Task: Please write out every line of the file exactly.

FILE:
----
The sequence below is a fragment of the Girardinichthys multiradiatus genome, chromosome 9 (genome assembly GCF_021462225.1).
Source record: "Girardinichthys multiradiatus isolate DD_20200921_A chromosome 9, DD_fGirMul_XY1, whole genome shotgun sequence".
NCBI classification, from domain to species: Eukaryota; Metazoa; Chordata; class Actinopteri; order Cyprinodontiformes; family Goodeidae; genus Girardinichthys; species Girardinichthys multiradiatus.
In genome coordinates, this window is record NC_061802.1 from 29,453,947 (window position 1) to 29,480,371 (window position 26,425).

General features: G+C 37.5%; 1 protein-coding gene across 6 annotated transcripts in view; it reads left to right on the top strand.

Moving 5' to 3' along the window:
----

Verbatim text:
The sequence below is a fragment of the Girardinichthys multiradiatus genome, chromosome 9 (genome assembly GCF_021462225.1).
Source record: "Girardinichthys multiradiatus isolate DD_20200921_A chromosome 9, DD_fGirMul_XY1, whole genome shotgun sequence".
NCBI classification, from domain to species: Eukaryota; Metazoa; Chordata; class Actinopteri; order Cyprinodontiformes; family Goodeidae; genus Girardinichthys; species Girardinichthys multiradiatus.
In genome coordinates, this window is record NC_061802.1 from 29,453,947 (window position 1) to 29,480,371 (window position 26,425).

General features: G+C 37.5%; 1 protein-coding gene across 6 annotated transcripts in view; it reads left to right on the top strand.

Moving 5' to 3' along the window: